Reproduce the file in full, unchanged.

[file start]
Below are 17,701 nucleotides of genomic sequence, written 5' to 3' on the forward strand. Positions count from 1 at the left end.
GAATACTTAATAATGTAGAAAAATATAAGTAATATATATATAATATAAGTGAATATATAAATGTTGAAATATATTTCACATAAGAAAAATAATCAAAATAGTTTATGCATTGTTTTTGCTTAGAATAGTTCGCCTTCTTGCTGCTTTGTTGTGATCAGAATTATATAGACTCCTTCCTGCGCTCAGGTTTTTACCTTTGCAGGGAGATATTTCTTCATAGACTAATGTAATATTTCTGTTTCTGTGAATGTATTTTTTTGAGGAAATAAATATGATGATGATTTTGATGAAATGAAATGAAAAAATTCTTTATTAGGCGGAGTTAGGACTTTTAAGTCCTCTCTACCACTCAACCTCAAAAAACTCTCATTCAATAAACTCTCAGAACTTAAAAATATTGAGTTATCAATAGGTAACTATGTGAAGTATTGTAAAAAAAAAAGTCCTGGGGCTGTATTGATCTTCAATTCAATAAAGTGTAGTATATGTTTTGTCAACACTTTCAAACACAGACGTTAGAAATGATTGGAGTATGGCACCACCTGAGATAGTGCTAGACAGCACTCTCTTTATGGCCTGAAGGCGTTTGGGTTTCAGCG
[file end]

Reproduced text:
Below are 17,701 nucleotides of genomic sequence, written 5' to 3' on the forward strand. Positions count from 1 at the left end.
GAATACTTAATAATGTAGAAAAATATAAGTAATATATATATAATATAAGTGAATATATAAATGTTGAAATATATTTCACATAAGAAAAATAATCAAAATAGTTTATGCATTGTTTTTGCTTAGAATAGTTCGCCTTCTTGCTGCTTTGTTGTGATCAGAATTATATAGACTCCTTCCTGCGCTCAGGTTTTTACCTTTGCAGGGAGATATTTCTTCATAGACTAATGTAATATTTCTGTTTCTGTGAATGTATTTTTTTGAGGAAATAAATATGATGATGATTTTGATGAAATGAAATGAAAAAATTCTTTATTAGGCGGAGTTAGGACTTTTAAGTCCTCTCTACCACTCAACCTCAAAAAACTCTCATTCAATAAACTCTCAGAACTTAAAAATATTGAGTTATCAATAGGTAACTATGTGAAGTATTGTAAAAAAAAAAGTCCTGGGGCTGTATTGATCTTCAATTCAATAAAGTGTAGTATATGTTTTGTCAACACTTTCAAACACAGACGTTAGAAATGATTGGAGTATGGCACCACCTGAGATAGTGCTAGACAGCACTCTCTTTATGGCCTGAAGGCGTTTGGGTTTCAGCG